• Google Plus:  Google+ is no longer available to regular Google users, but anyone with an Education account can still use their school credentials to get in. Similar to Facebook groups, there are "Communities" you can search and join with like-minded professionals. When I need a tech tip, this is one of my first go-to locations!

3.  Blogs

Gone are the days when you need to sign up for an expensive class, buy and read entire books, or pay for peer-reviewed journal articles to get good teacher development training.  Here are a few blogs out there that have helped me along over the years. Most have an associated email list you can sign up for to get updates. Most also offer some form of (paid) online training if you are interested in diving deeper into a topic.  Don't forget to look the authors up on Twitter as well!

4.  Books

There is no shortage of educational books, and though we can usually count on our schools/districts to provide a quality text for a required book study, you may want to choose a specific topic to focus on to supercharge your teaching.  AJ Juliani published 100 Books Teachers Should Read, so I try to pick a few off of that list every year.   Aside from just pedagogy and strategy, I try to read something that involves education, children, or social justice in a way that is more about connecting with my "why" than it is digging into the details of "how".  I find it refreshing to re-read books like Water is Wide, The Education of Little Tree, and my favorite, Letters to a Young Teacher (or anything by Jonathon Kozol).  The part about Mr. Rogers visiting a school in the Bronx gets my allergies acting up every time.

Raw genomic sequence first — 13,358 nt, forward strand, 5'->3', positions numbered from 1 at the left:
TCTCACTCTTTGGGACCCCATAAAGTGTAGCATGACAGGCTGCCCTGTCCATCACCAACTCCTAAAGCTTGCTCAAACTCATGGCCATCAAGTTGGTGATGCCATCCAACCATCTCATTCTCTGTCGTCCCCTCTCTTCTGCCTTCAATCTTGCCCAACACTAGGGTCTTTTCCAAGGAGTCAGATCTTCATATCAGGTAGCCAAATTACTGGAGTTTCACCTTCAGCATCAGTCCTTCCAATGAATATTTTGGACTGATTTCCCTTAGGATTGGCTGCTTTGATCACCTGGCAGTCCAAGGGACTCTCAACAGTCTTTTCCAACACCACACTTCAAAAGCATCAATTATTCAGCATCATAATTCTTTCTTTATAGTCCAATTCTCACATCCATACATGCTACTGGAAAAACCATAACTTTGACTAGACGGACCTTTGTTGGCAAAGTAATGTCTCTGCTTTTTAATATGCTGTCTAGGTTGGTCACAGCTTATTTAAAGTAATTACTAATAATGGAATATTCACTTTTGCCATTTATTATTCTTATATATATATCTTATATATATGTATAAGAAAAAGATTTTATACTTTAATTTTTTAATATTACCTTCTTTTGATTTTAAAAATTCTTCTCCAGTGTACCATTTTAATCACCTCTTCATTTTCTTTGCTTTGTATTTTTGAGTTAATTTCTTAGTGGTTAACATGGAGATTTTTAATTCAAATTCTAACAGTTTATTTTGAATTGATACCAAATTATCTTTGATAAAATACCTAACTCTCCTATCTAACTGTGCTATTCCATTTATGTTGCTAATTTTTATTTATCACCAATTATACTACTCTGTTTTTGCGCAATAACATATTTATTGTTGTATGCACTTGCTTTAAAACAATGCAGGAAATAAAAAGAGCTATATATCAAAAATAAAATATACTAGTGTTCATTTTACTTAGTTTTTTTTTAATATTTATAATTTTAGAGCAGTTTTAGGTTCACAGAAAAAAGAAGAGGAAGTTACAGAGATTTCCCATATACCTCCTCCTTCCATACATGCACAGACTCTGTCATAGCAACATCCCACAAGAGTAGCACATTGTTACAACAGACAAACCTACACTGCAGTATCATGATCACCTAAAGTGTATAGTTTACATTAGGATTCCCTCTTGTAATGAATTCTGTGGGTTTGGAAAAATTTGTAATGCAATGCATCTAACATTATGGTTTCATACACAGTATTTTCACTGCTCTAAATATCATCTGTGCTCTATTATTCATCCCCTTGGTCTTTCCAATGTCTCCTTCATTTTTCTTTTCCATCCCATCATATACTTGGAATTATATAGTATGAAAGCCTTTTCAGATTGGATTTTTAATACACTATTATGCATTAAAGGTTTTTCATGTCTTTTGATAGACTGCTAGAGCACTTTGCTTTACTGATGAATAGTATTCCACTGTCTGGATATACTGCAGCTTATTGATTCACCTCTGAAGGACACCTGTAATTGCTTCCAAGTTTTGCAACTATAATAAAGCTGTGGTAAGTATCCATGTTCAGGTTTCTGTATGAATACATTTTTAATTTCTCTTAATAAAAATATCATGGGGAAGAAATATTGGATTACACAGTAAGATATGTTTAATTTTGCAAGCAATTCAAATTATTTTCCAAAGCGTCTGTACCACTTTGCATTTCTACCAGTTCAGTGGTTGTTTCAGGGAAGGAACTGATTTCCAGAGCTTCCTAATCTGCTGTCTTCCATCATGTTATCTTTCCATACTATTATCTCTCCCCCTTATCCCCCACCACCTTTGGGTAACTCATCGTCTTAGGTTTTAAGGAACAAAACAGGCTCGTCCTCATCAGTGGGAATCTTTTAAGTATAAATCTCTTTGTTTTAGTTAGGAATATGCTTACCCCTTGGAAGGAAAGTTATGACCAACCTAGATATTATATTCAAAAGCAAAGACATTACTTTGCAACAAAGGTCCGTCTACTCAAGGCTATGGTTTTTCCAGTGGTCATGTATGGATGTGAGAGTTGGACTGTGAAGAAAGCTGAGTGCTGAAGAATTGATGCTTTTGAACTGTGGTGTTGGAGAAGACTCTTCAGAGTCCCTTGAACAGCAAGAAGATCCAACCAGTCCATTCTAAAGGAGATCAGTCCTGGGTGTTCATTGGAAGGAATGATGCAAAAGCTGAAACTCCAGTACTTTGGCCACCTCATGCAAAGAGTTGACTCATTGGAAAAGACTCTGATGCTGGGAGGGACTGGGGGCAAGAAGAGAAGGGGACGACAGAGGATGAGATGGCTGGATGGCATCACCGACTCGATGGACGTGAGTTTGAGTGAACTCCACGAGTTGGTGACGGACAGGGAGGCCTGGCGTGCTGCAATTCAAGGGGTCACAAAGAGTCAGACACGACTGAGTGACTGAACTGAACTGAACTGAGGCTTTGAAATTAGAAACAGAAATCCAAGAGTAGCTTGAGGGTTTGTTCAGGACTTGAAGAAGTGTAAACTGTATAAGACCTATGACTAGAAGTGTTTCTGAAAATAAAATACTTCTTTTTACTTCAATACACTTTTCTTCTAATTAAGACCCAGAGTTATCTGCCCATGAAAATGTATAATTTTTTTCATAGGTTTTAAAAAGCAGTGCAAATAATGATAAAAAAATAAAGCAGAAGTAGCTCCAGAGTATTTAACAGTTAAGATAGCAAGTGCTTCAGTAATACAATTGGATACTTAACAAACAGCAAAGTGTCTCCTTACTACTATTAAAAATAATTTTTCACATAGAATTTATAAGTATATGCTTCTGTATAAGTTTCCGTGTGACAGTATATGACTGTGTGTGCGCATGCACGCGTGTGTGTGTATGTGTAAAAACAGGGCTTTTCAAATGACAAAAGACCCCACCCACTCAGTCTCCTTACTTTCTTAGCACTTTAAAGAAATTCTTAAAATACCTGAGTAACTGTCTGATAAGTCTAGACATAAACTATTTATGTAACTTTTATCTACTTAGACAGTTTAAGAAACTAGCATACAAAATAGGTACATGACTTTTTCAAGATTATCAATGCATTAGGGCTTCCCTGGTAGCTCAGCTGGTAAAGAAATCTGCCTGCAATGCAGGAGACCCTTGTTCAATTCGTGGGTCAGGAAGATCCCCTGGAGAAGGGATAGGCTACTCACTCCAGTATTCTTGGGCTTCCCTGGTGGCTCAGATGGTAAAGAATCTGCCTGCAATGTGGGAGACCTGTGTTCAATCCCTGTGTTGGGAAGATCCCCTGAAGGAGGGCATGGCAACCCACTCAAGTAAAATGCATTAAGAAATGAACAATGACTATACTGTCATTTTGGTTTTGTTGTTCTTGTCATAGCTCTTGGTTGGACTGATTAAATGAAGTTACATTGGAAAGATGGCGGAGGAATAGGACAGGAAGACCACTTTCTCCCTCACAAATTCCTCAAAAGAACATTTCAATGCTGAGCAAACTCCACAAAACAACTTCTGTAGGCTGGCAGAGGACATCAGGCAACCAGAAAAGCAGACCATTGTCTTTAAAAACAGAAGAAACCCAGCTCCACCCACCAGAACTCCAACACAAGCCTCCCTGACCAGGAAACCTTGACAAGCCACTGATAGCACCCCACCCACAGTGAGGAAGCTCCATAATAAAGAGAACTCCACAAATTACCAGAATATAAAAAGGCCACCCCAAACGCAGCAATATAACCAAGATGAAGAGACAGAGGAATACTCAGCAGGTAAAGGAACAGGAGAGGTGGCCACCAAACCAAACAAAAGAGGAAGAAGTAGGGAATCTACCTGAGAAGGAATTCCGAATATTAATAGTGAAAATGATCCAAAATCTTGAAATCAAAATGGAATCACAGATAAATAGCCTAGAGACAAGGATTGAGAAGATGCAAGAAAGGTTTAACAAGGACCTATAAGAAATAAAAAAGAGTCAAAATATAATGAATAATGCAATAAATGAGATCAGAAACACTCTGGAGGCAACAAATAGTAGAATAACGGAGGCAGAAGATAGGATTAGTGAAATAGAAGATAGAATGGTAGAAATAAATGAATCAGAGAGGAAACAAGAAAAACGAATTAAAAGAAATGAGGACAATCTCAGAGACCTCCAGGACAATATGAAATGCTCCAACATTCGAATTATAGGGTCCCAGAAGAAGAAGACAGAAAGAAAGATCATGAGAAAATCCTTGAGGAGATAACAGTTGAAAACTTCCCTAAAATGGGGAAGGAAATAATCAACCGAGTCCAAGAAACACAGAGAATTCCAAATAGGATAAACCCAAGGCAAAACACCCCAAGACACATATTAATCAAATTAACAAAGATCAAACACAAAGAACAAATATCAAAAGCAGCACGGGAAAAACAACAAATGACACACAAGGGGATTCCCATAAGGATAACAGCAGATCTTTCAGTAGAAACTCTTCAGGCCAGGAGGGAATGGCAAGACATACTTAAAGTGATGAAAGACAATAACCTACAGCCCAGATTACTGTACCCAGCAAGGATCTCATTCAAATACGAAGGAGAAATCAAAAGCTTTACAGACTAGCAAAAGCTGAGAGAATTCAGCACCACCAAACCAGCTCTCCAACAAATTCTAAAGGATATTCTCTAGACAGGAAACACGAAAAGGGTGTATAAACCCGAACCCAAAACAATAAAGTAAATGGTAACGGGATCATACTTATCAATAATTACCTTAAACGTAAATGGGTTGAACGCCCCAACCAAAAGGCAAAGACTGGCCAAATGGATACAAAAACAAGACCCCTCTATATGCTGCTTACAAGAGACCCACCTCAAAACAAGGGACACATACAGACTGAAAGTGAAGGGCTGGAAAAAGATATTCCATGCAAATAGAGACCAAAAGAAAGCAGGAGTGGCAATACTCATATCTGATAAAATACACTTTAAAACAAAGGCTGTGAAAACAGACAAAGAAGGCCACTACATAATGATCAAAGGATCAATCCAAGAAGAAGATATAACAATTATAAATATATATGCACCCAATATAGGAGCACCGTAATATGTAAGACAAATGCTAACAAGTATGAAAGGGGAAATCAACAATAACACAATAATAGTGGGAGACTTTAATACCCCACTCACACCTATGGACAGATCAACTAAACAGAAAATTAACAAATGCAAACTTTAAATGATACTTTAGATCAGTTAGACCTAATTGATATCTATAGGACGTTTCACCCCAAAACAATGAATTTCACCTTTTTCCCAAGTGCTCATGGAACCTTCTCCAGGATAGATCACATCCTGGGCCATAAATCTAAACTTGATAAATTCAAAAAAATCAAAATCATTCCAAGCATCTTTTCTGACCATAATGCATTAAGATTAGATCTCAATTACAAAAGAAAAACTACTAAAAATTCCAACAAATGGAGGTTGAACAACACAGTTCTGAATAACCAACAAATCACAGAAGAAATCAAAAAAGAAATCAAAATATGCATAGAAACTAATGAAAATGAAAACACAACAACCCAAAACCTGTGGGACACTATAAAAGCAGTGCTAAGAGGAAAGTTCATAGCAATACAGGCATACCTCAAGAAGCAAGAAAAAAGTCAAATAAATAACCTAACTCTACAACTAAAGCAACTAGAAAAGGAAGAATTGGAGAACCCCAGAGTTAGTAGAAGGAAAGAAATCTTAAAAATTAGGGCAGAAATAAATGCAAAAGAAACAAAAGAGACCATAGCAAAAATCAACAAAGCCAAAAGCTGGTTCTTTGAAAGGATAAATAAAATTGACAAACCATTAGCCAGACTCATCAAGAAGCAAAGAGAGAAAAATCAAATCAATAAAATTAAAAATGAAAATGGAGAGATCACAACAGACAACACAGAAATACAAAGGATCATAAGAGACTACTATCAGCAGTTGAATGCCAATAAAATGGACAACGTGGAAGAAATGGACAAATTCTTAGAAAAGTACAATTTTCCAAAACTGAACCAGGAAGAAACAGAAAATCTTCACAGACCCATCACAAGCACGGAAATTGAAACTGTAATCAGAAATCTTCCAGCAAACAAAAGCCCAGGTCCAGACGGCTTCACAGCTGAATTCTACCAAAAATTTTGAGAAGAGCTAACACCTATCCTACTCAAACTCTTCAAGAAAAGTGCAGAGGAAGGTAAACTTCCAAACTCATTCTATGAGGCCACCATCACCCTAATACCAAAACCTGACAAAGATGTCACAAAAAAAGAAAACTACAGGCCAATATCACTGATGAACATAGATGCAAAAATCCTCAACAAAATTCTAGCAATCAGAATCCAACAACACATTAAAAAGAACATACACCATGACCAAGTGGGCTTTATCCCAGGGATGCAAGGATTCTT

5. Google Certification

One of the top 5 experiences that changed my teaching career was getting Google Certified. For me it was more than a badge and a resume builder. I learned enough about how to use the free tools at my disposal - and how other teachers were already taking learning to a higher level - that it shifted my entire teaching philosophy.  Although experienced G Suite for Edu users are probably already well prepared, it's worth the time and effort to go through the online coursework to find those hidden gems - tips, ideas, and mindsets that help you truly transform teaching and learning for students using technology.